Pixel Buds: Google branches out into simultaneous translation

Veröffentlicht am Veröffentlicht in Technology

Several months ago, Google released Pixel Buds, the wireless ear-buds that offer real-time interpretation in 40 languages. This new tool could be potentially disruptive for the simultaneous interpreting market, as an innovation that could trigger a real revolution.

Pixel Buds work together with an artificial-intelligence system connected to Google Translate and are built-in, at least for now, to the new Pixel 2 smartphone. This new device is intended to provide users with a real-time translation of what they are listening to.
This clearly ambitious project could be seen as a threat to many professional interpreters currently on the market. These professionals have years of training, bachelor’s and master’s degrees, ongoing professional training and development, not to mention years of experience in the field that they have gained over time.

The evolution of the translation industry goes hand in hand with the advancement of technology, so undeniably part of the market could turn to Pixel Buds as they have for other products and innovations that allow those unfamiliar with a certain foreign language to get an idea of what is being said in articles, interviews, films or songs. It is also possible that real-time automatic translation could help companies by simplifying internal communications and professional training, as well as being a highly useful tool for the tourism industry.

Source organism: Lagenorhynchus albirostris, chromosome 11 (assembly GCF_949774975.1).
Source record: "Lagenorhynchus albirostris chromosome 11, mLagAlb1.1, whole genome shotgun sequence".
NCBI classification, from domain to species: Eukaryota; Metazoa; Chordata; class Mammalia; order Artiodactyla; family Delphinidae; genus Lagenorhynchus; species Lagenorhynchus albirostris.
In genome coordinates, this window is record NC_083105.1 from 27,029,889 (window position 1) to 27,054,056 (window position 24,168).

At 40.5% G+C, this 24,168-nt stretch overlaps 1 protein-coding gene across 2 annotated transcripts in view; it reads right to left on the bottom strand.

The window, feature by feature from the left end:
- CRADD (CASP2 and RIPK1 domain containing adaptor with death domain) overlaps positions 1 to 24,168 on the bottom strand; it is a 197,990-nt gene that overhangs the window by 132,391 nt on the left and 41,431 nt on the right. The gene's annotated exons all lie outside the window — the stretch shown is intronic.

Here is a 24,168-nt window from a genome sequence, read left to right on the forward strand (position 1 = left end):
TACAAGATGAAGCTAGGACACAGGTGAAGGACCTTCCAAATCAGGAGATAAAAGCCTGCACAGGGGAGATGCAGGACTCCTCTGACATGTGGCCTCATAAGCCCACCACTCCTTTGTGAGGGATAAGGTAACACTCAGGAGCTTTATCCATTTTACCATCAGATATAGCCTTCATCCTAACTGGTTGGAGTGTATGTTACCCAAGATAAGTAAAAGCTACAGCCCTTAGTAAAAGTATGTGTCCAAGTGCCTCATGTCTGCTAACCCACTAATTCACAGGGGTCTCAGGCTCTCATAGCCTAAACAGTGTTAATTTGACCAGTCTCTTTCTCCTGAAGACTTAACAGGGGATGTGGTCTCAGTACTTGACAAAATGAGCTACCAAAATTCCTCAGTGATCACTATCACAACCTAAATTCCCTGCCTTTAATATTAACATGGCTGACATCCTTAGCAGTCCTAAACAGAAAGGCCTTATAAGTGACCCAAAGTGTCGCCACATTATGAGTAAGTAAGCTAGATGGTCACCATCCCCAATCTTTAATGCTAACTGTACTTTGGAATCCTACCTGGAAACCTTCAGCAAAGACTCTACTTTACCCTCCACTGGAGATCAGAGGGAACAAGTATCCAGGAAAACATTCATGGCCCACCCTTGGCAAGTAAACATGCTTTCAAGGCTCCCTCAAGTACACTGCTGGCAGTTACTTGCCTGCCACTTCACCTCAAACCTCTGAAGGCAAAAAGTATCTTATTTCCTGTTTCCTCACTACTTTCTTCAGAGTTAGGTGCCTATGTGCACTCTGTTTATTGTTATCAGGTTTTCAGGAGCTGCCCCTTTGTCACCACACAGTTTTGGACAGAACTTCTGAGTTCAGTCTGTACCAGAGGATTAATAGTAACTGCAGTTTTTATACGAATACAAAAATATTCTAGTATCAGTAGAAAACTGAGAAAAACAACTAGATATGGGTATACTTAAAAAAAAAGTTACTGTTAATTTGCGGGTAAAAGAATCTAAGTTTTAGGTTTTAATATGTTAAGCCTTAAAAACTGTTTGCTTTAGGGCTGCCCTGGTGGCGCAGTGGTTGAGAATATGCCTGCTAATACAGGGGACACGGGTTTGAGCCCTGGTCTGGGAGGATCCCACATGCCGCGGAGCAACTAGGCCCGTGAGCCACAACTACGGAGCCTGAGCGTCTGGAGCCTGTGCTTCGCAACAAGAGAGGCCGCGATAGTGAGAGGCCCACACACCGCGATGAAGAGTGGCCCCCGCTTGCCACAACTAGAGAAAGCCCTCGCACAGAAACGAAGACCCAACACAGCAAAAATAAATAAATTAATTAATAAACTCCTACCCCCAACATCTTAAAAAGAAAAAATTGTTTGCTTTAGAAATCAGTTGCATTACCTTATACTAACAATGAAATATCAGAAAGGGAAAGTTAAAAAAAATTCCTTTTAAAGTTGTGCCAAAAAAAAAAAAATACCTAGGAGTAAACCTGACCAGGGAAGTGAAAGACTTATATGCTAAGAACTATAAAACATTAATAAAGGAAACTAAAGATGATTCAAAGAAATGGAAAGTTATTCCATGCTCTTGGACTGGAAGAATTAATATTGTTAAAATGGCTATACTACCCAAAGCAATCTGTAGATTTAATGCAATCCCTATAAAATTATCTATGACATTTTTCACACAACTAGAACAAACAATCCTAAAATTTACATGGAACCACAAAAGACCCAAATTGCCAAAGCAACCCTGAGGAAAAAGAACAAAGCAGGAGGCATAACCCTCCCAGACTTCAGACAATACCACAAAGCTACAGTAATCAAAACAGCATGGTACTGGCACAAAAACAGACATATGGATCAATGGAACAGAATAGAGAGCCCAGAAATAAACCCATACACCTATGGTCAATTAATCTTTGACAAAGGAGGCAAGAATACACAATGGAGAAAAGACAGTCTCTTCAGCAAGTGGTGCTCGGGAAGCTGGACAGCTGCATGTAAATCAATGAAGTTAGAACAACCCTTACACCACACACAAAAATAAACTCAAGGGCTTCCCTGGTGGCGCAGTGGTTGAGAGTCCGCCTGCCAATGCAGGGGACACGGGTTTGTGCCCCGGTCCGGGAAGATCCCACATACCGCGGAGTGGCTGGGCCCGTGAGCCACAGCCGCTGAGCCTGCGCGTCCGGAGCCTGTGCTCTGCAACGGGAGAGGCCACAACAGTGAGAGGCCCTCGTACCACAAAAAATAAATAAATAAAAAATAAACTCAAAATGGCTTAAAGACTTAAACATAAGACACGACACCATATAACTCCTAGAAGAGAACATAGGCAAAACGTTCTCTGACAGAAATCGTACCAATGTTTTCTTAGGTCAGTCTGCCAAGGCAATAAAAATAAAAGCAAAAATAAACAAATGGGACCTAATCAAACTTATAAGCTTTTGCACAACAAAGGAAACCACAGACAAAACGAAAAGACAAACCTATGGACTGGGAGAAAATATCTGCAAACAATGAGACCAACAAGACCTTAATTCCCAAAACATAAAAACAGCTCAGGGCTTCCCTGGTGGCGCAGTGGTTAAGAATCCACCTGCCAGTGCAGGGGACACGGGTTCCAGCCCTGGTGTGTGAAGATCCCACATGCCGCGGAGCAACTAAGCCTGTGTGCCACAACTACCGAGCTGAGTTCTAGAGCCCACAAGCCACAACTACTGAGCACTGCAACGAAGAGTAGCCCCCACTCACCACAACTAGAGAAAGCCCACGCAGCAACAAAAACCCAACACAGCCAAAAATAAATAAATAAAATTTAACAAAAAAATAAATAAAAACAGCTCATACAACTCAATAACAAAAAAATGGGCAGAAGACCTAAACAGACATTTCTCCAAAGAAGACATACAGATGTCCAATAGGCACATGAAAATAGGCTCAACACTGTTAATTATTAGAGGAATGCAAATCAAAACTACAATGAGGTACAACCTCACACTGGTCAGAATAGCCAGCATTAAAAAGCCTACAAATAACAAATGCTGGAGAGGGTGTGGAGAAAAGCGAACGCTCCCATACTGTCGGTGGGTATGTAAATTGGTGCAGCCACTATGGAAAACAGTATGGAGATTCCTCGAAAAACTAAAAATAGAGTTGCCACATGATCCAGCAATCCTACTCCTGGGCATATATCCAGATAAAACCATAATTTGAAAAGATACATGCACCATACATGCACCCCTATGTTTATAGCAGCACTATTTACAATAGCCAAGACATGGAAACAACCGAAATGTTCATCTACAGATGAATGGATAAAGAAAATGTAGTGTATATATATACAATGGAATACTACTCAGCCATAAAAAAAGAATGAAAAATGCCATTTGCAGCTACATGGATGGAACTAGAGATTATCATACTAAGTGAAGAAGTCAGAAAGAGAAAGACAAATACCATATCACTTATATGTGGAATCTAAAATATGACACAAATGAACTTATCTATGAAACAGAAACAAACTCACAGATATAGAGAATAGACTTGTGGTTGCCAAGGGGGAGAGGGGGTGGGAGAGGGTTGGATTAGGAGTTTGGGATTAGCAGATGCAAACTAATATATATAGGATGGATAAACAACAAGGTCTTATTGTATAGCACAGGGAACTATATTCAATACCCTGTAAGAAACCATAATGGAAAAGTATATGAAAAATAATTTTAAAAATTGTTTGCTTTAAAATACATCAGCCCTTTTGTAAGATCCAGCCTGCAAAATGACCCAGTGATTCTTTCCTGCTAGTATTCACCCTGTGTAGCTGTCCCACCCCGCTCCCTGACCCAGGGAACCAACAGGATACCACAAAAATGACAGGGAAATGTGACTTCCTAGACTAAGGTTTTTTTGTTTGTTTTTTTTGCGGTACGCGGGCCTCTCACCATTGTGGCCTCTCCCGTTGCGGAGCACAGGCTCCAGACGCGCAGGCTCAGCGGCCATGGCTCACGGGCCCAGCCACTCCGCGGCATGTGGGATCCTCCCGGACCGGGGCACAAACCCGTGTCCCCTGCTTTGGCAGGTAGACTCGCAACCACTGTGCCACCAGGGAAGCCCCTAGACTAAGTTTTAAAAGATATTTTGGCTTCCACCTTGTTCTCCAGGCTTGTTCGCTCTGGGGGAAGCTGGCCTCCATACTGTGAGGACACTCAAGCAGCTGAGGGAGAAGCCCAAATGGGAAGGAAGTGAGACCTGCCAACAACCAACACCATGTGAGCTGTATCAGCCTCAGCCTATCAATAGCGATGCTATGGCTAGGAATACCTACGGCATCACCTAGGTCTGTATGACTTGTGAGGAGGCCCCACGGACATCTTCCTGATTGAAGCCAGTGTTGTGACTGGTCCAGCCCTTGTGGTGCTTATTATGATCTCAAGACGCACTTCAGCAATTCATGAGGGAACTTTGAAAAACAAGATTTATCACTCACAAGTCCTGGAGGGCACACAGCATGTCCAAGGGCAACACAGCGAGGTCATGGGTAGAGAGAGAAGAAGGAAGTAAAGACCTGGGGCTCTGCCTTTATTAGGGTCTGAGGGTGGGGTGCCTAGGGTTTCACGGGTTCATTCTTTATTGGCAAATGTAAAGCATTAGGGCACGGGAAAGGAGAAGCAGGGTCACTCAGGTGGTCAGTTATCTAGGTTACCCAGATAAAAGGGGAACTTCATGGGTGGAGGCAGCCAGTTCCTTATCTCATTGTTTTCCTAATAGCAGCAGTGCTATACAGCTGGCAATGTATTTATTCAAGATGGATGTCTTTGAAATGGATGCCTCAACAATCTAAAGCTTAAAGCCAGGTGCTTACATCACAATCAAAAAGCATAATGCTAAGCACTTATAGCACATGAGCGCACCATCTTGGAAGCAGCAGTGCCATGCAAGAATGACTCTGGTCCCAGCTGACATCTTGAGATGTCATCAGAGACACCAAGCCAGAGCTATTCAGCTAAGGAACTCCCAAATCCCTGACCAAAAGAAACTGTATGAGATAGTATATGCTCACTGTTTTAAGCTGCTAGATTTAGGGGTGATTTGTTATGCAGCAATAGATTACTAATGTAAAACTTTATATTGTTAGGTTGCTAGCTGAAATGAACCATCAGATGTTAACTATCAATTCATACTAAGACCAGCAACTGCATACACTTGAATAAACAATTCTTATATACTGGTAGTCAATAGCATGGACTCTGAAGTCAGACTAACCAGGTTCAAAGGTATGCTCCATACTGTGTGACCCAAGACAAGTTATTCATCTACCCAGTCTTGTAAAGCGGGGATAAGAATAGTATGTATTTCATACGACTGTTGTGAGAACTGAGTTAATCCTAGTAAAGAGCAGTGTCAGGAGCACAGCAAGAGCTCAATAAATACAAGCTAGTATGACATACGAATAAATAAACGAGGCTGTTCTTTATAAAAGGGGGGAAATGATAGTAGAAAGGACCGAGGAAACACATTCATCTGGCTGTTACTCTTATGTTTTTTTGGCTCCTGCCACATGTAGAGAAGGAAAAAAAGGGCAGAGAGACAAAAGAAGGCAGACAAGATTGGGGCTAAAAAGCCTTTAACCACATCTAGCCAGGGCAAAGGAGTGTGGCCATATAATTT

It’s still unlikely that companies will trust a tool that is difficult to monitor (yet who knows for how much longer) and relatively unreliable for mediating business negotiations, just as it is unlikely that participants at lengthy conferences will agree to listen to a grammatically incorrect or, worse still, nonsensical translation.

Google Translate, which despite being a constant presence online and can boast of widespread use, still frequently produces quite hilarious results, so it’s logical to think that there is still a long way to go before complete (or at least significant) automation of translation. In the meantime, however, current professionals should be warned: there’s no going back and viewing technology and innovation as threats to our industry would be a grave mistake. Technology and innovation are not adversaries we must fight, but valuable allies that we should get to know, study and use so we can continue to satisfy clients who are increasingly demanding and hungry for content in the best way possible.

 

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